Remarks on the paper “Dopamine and social anxiety disorder” by Robinson et al. (2007)

Rev Bras Psiquiatr. 2007 Mar;29(1):89-90.

Corchs F, Bernik M.

Comment on – Dopamine and social anxiety disorder. [Rev Bras Psiquiatr. 2006]

Dear Editor,

The role of neurotransmitters other than serotonin in phobic-avoidance disorders has been clarified as neural science progresses.1 Among those, dopamine, both directly and by its interactions with other systems, is an excellent candidate for investigation. In agreement with the author’s hypothesis are also some important clinical correlates of the development of phobias and lack of motivational drive, and the parallel drawn between social anxiety disorder (SAnD) and studies of subordinated monkeys.

There is another dimension on the role of dopamine in SAnD and anxiety disorders as a whole. Such hypothesis is founded on the idea of anxiety as a condition in which there is a conflict between appetitive/positively reinforced behaviors, closely related to dopaminergic systems,2 and escape/avoidance behaviors, related to serotonergic systems.3

Other authors have already addressed the importance of those two systems in anxiety, describing the conflict between the behavioral approach system and the fight/flight/freeze system.4 In this way, it would be logical to speculate that while serotonergic drugs would inhibit inborn fight or flight responses to proximal danger through its action in the dorsal periaqueductal gray matter,3 while dopaminergic drugs would increase motivation/appetitive behaviors through its actions in the mesolimbic system,2 augmenting thus the effect of serotonergic drugs.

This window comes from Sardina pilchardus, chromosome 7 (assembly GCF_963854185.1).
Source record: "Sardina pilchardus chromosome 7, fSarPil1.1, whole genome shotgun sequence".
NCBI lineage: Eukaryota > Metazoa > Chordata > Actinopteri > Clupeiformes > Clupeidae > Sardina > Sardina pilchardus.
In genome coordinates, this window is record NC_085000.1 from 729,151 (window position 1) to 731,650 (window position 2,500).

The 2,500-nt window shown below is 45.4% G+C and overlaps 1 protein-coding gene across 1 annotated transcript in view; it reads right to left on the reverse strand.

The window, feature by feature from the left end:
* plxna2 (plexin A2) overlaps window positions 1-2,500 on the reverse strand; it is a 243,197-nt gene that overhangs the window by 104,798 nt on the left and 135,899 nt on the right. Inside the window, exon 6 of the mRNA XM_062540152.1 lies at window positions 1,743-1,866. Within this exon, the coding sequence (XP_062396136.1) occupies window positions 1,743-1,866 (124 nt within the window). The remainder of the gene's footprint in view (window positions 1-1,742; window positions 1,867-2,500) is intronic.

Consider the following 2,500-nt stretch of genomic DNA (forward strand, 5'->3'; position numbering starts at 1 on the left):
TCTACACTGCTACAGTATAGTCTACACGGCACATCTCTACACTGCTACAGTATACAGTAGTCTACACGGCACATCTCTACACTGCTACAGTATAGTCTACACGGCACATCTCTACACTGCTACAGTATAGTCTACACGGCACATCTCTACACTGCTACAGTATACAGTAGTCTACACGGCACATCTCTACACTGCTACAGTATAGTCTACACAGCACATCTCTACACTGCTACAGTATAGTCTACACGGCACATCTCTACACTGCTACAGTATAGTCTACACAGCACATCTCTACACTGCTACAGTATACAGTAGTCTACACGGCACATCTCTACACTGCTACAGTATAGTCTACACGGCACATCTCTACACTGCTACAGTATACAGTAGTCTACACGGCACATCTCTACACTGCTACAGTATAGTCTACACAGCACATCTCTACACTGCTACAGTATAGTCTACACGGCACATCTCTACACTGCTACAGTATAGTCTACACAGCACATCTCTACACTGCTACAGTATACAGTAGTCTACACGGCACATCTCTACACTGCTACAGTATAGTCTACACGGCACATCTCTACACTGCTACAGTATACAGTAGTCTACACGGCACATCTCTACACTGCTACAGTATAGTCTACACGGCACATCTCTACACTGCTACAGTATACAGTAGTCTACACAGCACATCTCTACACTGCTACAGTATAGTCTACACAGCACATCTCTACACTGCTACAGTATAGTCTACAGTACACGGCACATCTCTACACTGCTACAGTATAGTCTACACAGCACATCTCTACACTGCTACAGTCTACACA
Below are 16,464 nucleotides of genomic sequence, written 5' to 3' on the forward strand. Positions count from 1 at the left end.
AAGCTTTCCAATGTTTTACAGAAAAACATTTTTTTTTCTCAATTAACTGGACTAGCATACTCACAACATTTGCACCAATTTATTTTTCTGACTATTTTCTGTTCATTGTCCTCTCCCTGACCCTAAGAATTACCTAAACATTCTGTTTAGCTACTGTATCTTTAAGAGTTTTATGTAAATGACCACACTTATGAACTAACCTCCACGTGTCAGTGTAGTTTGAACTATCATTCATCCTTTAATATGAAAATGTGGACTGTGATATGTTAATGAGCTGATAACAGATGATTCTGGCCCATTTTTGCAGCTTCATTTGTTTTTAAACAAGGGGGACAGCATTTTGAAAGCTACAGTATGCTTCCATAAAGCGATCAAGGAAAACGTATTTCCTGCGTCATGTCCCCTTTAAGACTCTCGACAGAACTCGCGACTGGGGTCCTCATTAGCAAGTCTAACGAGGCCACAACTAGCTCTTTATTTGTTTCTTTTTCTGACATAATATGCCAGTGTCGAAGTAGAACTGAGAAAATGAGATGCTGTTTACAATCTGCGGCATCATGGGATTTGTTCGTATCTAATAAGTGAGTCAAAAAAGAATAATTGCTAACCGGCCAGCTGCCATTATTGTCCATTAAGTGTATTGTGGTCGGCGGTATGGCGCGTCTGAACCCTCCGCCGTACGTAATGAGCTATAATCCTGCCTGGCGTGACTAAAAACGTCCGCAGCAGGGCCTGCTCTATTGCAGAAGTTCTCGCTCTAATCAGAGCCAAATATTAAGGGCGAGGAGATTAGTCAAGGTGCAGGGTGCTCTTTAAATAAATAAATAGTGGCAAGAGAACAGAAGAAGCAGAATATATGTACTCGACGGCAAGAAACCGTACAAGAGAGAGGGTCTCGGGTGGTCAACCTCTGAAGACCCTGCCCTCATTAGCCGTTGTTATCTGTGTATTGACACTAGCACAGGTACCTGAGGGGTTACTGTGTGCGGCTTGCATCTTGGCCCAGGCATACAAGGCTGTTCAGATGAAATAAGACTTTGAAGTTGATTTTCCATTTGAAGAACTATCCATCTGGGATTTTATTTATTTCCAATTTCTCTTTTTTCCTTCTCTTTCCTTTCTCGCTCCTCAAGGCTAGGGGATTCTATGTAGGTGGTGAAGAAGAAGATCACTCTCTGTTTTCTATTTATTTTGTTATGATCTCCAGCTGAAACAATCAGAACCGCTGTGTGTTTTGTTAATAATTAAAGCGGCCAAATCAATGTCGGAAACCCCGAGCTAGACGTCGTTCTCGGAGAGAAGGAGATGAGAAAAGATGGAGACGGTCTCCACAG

It is unlikely that DA could have an “anxiolitic” property by itself. Drugs enhancing dopaminergic bioavailability, such as bupropion, have little or inconsistent effects on anxiety disorders. On the other hand, augmented DA could have an impact upon treatment response.

 In our group, we have found a close relation of Cloninger’s5 Self Directedness dimension and remission following behavioral treatment in SAnD. This trait may be linked to DA activity and be associated with better treatment responses.


Felipe Corchs, Márcio Bernik

Anxiety Clinic, Institute and Department of Psychiatry,

School of Medicine, Universidade de São Paulo (USP),

São Paulo (SP), Brazil




1. Robinson HM, Hood S, Bell C, Nutt D. Dopamine and social anxiety disorder. Rev Bras Psiquiatr. 2006;28(4):263-4.


2. Wise RA. Dopamine, learning and motivation. Nat Rev Neurosci. 2004;5:483-94.


3. Deakin JF, Graeff FG. 5-HT and mechanism of defense. J Psychopharmacol. 1991;5:305-15.


4. Grey JA, McNaughton N. The neuropsychology of anxiety: an enquiry into the functions of septo-hippocampal system. 2nd ed. Oxford: Oxford University Press; 2000.


5. Cloninger CR, Svrakic DM, Przybeck TR. A psychobiological model of temperament and character. Arch Gen Psychiatry. 1993;50(12):975-90.